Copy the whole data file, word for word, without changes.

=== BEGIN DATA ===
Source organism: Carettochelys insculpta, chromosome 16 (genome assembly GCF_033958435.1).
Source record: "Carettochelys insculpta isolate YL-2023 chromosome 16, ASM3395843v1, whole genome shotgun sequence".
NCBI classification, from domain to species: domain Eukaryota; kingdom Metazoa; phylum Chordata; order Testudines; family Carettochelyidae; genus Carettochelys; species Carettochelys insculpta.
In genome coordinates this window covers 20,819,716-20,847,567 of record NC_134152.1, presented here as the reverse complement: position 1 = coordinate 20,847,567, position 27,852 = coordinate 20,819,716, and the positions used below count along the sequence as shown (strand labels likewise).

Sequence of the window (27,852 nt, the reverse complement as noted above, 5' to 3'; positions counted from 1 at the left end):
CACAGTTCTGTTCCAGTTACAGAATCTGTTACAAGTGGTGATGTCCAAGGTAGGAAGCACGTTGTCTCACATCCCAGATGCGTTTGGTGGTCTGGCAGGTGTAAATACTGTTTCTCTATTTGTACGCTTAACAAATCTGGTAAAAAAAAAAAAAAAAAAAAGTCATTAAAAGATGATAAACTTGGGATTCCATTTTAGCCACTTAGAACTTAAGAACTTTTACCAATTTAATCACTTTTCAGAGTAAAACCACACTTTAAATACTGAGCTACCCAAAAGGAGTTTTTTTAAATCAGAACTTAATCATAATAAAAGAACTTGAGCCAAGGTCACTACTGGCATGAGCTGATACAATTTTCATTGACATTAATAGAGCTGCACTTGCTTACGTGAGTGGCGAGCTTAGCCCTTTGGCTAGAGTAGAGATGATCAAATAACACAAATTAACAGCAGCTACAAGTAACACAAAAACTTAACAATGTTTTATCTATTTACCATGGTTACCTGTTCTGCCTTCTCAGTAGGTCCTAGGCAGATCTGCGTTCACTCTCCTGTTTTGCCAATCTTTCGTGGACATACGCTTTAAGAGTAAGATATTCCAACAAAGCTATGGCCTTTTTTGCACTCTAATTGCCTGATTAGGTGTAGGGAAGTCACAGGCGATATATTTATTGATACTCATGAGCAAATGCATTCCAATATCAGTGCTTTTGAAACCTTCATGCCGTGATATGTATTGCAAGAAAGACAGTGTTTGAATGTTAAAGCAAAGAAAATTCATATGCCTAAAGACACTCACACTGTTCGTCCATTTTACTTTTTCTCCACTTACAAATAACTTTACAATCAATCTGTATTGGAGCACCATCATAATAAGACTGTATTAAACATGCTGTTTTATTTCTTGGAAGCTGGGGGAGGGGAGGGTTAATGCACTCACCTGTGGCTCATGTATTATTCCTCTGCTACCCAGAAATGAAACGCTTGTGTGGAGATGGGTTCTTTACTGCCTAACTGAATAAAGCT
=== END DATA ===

Source organism: Carettochelys insculpta, chromosome 16 (genome assembly GCF_033958435.1).
Source record: "Carettochelys insculpta isolate YL-2023 chromosome 16, ASM3395843v1, whole genome shotgun sequence".
NCBI classification, from domain to species: domain Eukaryota; kingdom Metazoa; phylum Chordata; order Testudines; family Carettochelyidae; genus Carettochelys; species Carettochelys insculpta.
In genome coordinates this window covers 20,819,716-20,847,567 of record NC_134152.1, presented here as the reverse complement: position 1 = coordinate 20,847,567, position 27,852 = coordinate 20,819,716, and the positions used below count along the sequence as shown (strand labels likewise).

Sequence of the window (27,852 nt, the reverse complement as noted above, 5' to 3'; positions counted from 1 at the left end):
CACAGTTCTGTTCCAGTTACAGAATCTGTTACAAGTGGTGATGTCCAAGGTAGGAAGCACGTTGTCTCACATCCCAGATGCGTTTGGTGGTCTGGCAGGTGTAAATACTGTTTCTCTATTTGTACGCTTAACAAATCTGGTAAAAAAAAAAAAAAAAAAAAGTCATTAAAAGATGATAAACTTGGGATTCCATTTTAGCCACTTAGAACTTAAGAACTTTTACCAATTTAATCACTTTTCAGAGTAAAACCACACTTTAAATACTGAGCTACCCAAAAGGAGTTTTTTTAAATCAGAACTTAATCATAATAAAAGAACTTGAGCCAAGGTCACTACTGGCATGAGCTGATACAATTTTCATTGACATTAATAGAGCTGCACTTGCTTACGTGAGTGGCGAGCTTAGCCCTTTGGCTAGAGTAGAGATGATCAAATAACACAAATTAACAGCAGCTACAAGTAACACAAAAACTTAACAATGTTTTATCTATTTACCATGGTTACCTGTTCTGCCTTCTCAGTAGGTCCTAGGCAGATCTGCGTTCACTCTCCTGTTTTGCCAATCTTTCGTGGACATACGCTTTAAGAGTAAGATATTCCAACAAAGCTATGGCCTTTTTTGCACTCTAATTGCCTGATTAGGTGTAGGGAAGTCACAGGCGATATATTTATTGATACTCATGAGCAAATGCATTCCAATATCAGTGCTTTTGAAACCTTCATGCCGTGATATGTATTGCAAGAAAGACAGTGTTTGAATGTTAAAGCAAAGAAAATTCATATGCCTAAAGACACTCACACTGTTCGTCCATTTTACTTTTTCTCCACTTACAAATAACTTTACAATCAATCTGTATTGGAGCACCATCATAATAAGACTGTATTAAACATGCTGTTTTATTTCTTGGAAGCTGGGGGAGGGGAGGGTTAATGCACTCACCTGTGGCTCATGTATTATTCCTCTGCTACCCAGAAATGAAACGCTTGTGTGGAGATGGGTTCTTTACTGCCTAACTGAATAAAGCT